||Oracle Tips by Burleson
Oracle Disk Layout
If youíve read up to this point, you should realize that disk layout
is critical to efficient operation of Oracle systems. There are
several questions you need to answer when designing your disk
- What are the sizes of, and available space on, the disks or
arrays to be used with Oracle?
- Is this disk or array used for other non-Oracle
- Has the disk been defragmented (if needed)?
- Is this a raw device (if UNIX)?
- What is the speed of the disk or disks in the array; or what
is the I/O saturation point of the controller channel?
- Is this a RAM or an optical disk?
Letís look at each of these questions to determine how the
answers affect Oracle:
What are the sizes of, and available space on, the disks or arrays
to be used with Oracle?Obviously, if there isnít enough space on the
disk, you canít use it. If the size is too small to handle projected
growth, then you might want to look at another asset. Oracle files
can be moved, but not with that section of the database active. If
you enjoy coming in before or after hours or on weekends, then by
all means put your database files on an inappropriately sized disk
Is this disk or array used for other non-Oracle applications? This
question has a many-sided answer. From the Oracle point of view, if
you have a very active non-Oracle application, it will be in
contention with Oracle for the disk at every turn. If the non-Oracle
application, such as a word processing or a calculation program that
uses intermediate result files, results in disk fragmentation (on
NT) this is bad if the datafile co-located with it has to grow and
canít allocate more contiguous space. From the viewpoint of the
other application, if we are talking about export files, archive log
files, or growing datafiles, an asset we need to operate may be
consumed, thus preventing our operation. Look carefully at the
applications you will be sharing the disk assets with; talk with
their administrators and make logical usage projections.
Has the disk been defragmented (for NT)? This was covered before but
bears repeating. A fragmented disk is of little use to Oracle on NT;
it will be a performance issue. Oracle needs contiguous disk space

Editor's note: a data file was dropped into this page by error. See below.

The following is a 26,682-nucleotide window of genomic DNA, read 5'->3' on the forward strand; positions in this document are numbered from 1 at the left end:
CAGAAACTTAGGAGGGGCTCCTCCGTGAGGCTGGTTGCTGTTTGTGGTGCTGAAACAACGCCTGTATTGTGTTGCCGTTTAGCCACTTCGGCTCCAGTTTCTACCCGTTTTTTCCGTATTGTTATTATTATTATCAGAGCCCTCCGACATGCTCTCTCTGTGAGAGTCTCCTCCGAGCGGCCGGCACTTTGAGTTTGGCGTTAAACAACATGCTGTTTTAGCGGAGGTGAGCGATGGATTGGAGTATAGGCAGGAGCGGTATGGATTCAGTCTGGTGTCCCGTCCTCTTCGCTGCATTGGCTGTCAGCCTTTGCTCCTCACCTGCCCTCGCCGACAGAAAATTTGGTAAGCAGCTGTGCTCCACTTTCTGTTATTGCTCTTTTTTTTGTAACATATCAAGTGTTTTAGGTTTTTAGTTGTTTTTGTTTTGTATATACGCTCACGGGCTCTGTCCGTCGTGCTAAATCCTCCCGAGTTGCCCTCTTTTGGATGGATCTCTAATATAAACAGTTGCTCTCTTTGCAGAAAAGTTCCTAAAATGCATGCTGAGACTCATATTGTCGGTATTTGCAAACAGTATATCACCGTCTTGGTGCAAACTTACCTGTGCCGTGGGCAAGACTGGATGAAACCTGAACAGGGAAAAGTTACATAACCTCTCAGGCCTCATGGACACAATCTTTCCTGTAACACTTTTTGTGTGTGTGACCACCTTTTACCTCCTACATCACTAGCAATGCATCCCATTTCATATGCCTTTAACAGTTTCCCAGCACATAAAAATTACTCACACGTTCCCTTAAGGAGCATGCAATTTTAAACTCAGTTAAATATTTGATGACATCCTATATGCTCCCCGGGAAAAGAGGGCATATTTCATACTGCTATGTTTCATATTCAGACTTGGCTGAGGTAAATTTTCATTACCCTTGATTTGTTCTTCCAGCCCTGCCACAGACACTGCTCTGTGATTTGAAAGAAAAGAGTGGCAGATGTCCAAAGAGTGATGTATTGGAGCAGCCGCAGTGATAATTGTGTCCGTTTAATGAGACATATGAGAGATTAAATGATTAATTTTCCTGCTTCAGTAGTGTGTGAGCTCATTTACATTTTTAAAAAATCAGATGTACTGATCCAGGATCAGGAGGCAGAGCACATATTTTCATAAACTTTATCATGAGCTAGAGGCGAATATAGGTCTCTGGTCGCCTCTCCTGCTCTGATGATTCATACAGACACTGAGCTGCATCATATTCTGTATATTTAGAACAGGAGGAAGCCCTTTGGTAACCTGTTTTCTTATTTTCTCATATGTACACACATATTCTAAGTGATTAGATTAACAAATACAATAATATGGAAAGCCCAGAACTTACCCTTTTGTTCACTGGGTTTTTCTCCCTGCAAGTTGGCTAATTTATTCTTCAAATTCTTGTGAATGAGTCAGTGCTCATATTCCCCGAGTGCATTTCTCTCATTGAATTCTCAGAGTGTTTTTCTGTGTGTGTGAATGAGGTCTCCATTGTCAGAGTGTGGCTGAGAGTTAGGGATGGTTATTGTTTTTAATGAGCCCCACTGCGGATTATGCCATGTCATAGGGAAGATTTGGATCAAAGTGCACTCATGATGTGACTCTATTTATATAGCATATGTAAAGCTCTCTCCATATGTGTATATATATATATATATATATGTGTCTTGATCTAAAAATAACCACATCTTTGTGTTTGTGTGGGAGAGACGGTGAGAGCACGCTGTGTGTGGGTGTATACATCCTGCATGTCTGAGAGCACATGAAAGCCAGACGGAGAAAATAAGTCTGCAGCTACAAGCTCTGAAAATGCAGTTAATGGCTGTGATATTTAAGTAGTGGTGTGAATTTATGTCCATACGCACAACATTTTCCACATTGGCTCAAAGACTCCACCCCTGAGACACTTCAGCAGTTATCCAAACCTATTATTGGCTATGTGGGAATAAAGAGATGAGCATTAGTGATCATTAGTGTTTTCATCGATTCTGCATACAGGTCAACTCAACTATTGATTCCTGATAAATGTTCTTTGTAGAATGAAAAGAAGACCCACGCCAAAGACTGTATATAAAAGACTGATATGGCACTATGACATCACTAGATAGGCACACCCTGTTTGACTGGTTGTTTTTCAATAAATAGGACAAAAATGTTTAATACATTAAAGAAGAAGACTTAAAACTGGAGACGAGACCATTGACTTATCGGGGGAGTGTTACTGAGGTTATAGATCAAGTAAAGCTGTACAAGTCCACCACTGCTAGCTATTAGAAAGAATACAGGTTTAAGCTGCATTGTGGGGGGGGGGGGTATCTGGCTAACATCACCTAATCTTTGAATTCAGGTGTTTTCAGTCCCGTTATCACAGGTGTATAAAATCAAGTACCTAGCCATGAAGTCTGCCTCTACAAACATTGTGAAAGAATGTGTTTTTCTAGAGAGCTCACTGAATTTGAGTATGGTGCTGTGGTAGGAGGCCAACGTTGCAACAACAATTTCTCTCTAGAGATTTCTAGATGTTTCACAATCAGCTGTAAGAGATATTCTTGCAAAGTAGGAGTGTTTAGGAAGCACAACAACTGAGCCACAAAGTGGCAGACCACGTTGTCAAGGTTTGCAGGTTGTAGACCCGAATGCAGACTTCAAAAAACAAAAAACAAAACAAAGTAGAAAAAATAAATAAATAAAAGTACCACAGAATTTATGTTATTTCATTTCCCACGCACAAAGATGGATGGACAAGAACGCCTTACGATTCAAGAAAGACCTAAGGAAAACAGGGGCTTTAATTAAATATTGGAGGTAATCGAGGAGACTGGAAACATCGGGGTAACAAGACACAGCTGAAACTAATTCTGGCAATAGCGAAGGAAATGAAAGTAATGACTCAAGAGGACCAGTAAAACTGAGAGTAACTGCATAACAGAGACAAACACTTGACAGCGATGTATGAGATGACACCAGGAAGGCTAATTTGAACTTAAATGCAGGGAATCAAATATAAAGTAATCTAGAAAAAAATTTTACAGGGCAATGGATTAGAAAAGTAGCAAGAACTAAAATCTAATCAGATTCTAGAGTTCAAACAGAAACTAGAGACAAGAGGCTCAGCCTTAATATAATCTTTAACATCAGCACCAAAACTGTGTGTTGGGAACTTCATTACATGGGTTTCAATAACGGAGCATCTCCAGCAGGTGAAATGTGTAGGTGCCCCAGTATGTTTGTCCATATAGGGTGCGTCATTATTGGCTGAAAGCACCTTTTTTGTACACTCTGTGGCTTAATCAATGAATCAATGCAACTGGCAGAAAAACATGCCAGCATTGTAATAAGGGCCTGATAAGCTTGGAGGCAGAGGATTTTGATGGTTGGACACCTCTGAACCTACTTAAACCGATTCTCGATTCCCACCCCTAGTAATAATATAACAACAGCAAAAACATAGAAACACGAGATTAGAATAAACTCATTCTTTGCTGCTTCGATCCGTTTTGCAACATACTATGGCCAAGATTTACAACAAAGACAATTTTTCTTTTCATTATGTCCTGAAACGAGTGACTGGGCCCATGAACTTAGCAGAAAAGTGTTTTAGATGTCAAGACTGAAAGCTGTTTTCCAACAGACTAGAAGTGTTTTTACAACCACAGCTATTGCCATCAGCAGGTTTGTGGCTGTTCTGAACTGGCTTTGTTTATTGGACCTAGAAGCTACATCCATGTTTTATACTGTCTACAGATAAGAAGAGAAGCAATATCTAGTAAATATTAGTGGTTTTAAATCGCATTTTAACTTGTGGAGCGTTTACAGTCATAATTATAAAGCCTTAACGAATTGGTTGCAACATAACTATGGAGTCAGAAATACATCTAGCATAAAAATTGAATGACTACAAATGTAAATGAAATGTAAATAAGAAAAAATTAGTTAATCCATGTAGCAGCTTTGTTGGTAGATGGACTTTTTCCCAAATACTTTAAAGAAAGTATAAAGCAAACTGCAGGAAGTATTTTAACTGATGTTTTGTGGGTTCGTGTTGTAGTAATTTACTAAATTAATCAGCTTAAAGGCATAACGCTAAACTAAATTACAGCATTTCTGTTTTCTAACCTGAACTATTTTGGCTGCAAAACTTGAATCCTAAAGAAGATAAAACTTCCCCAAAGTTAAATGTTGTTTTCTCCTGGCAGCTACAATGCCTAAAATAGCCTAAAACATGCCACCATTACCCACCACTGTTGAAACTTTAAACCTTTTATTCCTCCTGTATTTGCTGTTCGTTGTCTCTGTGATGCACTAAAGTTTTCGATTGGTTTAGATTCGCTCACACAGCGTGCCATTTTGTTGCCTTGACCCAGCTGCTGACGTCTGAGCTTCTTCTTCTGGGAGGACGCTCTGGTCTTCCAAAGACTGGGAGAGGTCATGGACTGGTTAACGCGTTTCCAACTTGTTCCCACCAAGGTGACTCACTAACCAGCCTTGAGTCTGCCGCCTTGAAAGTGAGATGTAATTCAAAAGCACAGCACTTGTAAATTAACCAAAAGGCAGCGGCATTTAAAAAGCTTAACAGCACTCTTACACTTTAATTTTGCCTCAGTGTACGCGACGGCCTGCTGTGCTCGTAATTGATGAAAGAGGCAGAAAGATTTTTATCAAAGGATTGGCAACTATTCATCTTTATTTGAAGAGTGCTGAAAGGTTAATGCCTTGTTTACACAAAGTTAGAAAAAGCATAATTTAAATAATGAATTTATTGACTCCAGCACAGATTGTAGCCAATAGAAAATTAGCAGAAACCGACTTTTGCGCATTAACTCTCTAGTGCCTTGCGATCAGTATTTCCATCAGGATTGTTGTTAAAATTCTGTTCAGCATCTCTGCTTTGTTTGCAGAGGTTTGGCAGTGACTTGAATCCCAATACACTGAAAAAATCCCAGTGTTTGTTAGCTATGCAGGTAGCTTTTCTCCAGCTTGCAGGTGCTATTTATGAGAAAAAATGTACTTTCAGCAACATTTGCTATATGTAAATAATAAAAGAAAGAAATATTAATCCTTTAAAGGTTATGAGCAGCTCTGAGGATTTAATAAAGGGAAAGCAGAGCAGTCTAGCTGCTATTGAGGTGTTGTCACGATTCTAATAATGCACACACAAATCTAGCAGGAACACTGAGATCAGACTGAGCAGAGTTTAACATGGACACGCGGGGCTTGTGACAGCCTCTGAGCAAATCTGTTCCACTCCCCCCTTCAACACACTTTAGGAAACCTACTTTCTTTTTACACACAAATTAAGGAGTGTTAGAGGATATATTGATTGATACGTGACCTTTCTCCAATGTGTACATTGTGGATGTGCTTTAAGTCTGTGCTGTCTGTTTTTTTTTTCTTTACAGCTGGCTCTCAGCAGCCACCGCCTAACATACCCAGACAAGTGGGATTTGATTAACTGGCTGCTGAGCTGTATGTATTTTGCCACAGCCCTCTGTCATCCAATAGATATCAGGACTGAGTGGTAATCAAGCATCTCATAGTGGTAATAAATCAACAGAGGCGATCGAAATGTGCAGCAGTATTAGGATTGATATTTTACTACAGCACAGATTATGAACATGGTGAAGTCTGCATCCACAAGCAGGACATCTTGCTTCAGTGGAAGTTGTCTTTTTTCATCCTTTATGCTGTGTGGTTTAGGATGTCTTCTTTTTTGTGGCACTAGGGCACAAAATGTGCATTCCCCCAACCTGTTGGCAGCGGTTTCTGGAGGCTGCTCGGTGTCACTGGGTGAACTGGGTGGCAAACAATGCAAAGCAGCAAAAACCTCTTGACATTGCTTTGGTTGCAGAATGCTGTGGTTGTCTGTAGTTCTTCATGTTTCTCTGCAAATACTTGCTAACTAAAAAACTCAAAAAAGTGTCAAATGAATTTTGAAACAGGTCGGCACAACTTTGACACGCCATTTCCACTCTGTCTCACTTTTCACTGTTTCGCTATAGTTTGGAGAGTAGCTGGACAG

for its datafiles. If the disk hasnít been defragmented, have it
checked by the system administrator for fragmentation, and
defragment it if required.
Is the disk a raw device (for UNIX)? If the disk is a raw device,
this restricts your capability for file naming. Be sure you maintain
an accurate log of tablespace mapping to raw devices. Map tablespace
and other asset locations ahead of time. Remember, an entire raw
partition must be used per Oracle datafile; it cannot be
subpartitioned without redoing the entire raw setup. If you must use
raw, plan it!
What is the speed of the disk? By speed of disk we are referring to
the access and seek times. The disk speed will drive disk
throughput. Another item to consider when looking at disk speed is
whether or not the disk is on a single or shared controller. Is the
DSSI chained? All of these questions affect device throughput.
Generally, datafiles and indexes should go on the fastest drives; if
you must choose one or the other, put indexes on the fastest.
Rollback segments and redo logs can go on the slowest drives as can
archive logs and exports.
Is the disk a RAM or an optical disk? Ultimately, the RAM and
optical usage ties back to disk speed. A RAM drive should be used
for indexes due to its high speed. It is probably not a good
candidate for datafiles due to the RAM driveís current size
limitations; this may change in the future. An optical drive, due to
its relative slowness, is excellent for archives and exports, but
probably shouldnít be used for other Oracle files. A possible
exception might be large image files (BLOBs) or large document
files. Usually, unless you have a rewritable CD system, the
tablespaces placed on a CD-ROM will be read-only. With the storage
capacities of most optical drives, they make excellent resources for
archive logs and exports. They can conceivably provide a single
point of access for all required recovery files, even backups. This
solves the biggest recovery bottleneck: restoration of required
files from tape.
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